The Cre/loxP site-specific recombination system has been widely used to manipulate DNA in vivo and to study gene function in the mouse by inducible transgenic and conditional gene targeting. To fully use this powerful genetic tool in a relatively new animal model, zebrafish, we generated reporter transgenic lines for easy detection of Cre recombinase activity in vivo. The transgenic fish lines, designated G2R, express two fluorescent protein genes, GFP and RFP, under the control of the ubiquitous promoter of the Xenopus EF1 alpha gene. The G2R animals change their color from green to red (G2R) after Cre-mediated recombination and are useful for development of cell type specific Cre transgenic lines and for cell lineage and fate mapping studies in zebrafish.
Cre/loxP; transgenic zebrafish; Cre-reporter fish; conditional gene expression
Targeted genetic modification in the mouse becomes increasingly important in biomedical and basic science. This goal is most often achieved by use of the Cre/loxP system and numerous Cre-driver mouse lines are currently generated. Their initial characterization requires reporter mouse lines to study the in vivo spatiotemporal activity of Cre.
Here, we report a dual fluorescence reporter mouse line, which switches expression from the red fluorescent protein mCherry to eGFP after Cre-mediated recombination. Both fluorescent proteins are expressed from the ubiquitously active and strong CAGGS promoter. Among the founders, we noticed a pink mouse line, expressing high levels of the red fluorescent protein mCherry throughout the entire body. Presence of mCherry in the living animal as well as in almost all organs was clearly visible without optical equipment. Upon Cre-activity, mCherry expression was switched to eGFP, demonstrating functionality of this reporter mouse line.
The pink mouse presented here is an attractive novel reporter line for fluorescence-based monitoring of Cre-activity. The high expression of mCherry, which is visible to the naked eye, facilitates breeding and crossing, as no genotyping is required to identify mice carrying the reporter allele. The presence of two fluorescent proteins allows in vivo monitoring of recombined and non-recombined cells. Finally, the pink mouse is an eye-catching animal model to demonstrate the power of transgenic techniques in teaching courses.
The Cre-loxP system has become an important strategy for conditional gene deletion and conditional gene expression in genetically engineered mice. To evaluate Cre recombinase expression, we generated reporter mice that permit both noninvasive imaging in living animals and either ex vivo histochemical/immunohistochemical tissue transgene expression analysis or quantitative enzyme analysis in the same animal.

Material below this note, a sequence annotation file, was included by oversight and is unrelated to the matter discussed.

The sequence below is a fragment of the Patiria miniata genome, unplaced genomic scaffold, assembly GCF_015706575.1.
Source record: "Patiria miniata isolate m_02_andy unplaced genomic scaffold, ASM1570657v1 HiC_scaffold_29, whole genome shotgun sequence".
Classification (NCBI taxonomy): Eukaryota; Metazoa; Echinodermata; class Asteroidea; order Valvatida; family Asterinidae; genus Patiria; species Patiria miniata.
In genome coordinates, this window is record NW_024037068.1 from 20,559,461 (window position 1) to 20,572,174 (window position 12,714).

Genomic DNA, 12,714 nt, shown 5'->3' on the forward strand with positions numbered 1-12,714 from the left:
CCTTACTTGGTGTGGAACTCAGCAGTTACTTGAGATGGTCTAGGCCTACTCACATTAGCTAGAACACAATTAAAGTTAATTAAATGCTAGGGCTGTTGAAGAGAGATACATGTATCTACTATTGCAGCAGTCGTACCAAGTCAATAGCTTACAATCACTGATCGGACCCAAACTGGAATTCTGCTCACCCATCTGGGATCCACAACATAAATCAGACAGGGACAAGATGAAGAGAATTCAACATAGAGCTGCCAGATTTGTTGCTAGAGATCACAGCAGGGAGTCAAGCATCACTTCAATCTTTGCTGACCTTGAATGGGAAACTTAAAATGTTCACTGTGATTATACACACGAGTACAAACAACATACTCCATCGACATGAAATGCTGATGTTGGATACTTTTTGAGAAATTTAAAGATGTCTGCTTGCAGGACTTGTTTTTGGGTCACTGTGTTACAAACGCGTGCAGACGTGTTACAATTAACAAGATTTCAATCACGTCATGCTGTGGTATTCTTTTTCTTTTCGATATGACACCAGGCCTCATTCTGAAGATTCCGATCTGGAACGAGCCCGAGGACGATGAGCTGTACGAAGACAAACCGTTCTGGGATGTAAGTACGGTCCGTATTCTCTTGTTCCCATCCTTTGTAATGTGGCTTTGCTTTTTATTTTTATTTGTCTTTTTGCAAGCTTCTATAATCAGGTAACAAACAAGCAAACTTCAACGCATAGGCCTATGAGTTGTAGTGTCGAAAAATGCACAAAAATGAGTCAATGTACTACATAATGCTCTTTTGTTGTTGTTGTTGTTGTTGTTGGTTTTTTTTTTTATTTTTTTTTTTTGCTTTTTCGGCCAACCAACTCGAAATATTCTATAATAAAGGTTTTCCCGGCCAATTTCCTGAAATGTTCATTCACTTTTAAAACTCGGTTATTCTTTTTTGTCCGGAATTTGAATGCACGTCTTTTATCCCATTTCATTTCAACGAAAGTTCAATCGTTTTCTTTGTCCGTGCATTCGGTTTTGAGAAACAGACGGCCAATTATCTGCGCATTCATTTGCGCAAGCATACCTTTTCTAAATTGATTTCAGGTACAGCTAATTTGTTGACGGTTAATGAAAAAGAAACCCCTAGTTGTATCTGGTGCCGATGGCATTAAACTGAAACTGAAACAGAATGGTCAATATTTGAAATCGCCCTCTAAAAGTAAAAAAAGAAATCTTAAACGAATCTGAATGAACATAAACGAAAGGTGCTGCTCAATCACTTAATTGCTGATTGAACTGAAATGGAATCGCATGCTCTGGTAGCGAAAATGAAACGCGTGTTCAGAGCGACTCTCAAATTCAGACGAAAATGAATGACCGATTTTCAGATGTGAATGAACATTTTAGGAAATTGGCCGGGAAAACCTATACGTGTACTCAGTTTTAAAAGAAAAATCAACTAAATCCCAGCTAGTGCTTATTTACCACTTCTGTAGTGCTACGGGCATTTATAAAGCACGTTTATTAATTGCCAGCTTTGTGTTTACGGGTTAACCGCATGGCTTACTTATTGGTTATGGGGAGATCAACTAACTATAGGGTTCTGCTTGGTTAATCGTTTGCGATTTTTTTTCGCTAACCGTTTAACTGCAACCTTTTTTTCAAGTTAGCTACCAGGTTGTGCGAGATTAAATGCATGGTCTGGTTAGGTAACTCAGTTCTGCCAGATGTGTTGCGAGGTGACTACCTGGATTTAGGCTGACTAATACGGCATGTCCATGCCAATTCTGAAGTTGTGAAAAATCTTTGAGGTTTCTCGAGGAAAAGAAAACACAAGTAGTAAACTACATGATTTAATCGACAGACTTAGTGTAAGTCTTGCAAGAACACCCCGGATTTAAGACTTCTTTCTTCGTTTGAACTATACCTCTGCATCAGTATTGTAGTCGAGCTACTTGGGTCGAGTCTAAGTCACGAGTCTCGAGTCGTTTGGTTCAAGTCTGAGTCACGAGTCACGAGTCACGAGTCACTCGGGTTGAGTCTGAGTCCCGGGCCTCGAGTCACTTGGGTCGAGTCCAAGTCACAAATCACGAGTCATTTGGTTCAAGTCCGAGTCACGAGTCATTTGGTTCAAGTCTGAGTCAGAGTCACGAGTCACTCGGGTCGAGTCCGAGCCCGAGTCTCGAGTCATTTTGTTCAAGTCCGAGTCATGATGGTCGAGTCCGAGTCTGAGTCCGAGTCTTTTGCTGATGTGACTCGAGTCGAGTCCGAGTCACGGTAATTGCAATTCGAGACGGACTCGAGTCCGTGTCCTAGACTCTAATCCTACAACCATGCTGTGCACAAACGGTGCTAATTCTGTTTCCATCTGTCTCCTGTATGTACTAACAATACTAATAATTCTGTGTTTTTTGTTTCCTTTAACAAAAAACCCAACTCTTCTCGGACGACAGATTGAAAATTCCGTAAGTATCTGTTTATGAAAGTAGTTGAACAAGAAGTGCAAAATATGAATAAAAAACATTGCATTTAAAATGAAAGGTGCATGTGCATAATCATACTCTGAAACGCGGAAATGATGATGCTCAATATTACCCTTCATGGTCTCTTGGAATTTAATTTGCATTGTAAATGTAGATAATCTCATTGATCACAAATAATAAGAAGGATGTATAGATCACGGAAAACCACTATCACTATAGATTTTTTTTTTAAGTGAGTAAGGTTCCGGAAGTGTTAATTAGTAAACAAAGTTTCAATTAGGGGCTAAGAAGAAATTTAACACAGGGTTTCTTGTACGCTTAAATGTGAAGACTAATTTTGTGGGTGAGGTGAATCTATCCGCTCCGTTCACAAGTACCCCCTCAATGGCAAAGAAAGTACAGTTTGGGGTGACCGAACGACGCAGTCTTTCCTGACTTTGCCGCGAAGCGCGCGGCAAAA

Transgenic reporter mice were generated in which a loxP-flanked enhanced green fluorescent protein (EGFP) reporter gene and STOP sequence are placed after the nearly ubiquitously expressed CAG promoter, but before a bicistronic transcriptional unit containing luciferase and β-galactosidase reporter gene coding sequences.
After global deletion of the floxed STOP sequence by germ line Cre deletion, the reporter mouse expresses luciferase and β-galactosidase in all tissues examined. Tissue-specific expression of both reporter genes occurs in reporter mouse strains expressing Cre in skin (K14 keratin Cre), heart (myosin light chair Cre), or colon (Villin Cre).
The luc-galTg reporter mouse allows noninvasive imaging of target Cre activation both in living animals and in tissues and cells following necropsy, using loss of EGFP expression, gain of luciferase expression, and gain of β-galactosidase expression as alternatives within the same animal for qualitative analysis of Cre expression.
Cre recombinase; Transgenic mouse; Luciferase; β-galactosidase; Molecular imaging
Several Cre reporter strains of mice have been described, in which a lacZ gene is turned on in cells expressing Cre recombinase, as well as their daughter cells, following Cre-mediated excision of a loxP-flanked transcriptional "stop" sequence. These mice are useful for cell lineage tracing experiments as well as for monitoring the expression of Cre transgenes. The green fluorescent protein (GFP) and variants such as EYFP and ECFP offer an advantage over lacZ as a reporter, in that they can be easily visualized without recourse to the vital substrates required to visualize β-gal in living tissue.
In view of the general utility of targeting the ubiquitously expressed ROSA26 locus, we constructed a generic ROSA26 targeting vector. We then generated two reporter lines of mice by inserting EYFP or ECFP cDNAs into the ROSA26 locus, preceded by a loxP-flanked stop sequence. These strains were tested by crossing them with transgenic strains expressing Cre in a ubiquitous (β-actin-Cre) or a cell-specific (Isl1-Cre and En1-Cre) pattern. The resulting EYFP or ECFP expression patterns indicated that the reporter strains function as faithful monitors of Cre activity.
In contrast to existing lacZ reporter lines, where lacZ expression cannot easily be detected in living tissue, the EYFP and ECFP reporter strains are useful for monitoring the expression of Cre and tracing the lineage of these cells and their descendants in cultured embryos or organs. The non-overlapping emission spectra of EYFP and ECFP make them ideal for double labeling studies in living tissues.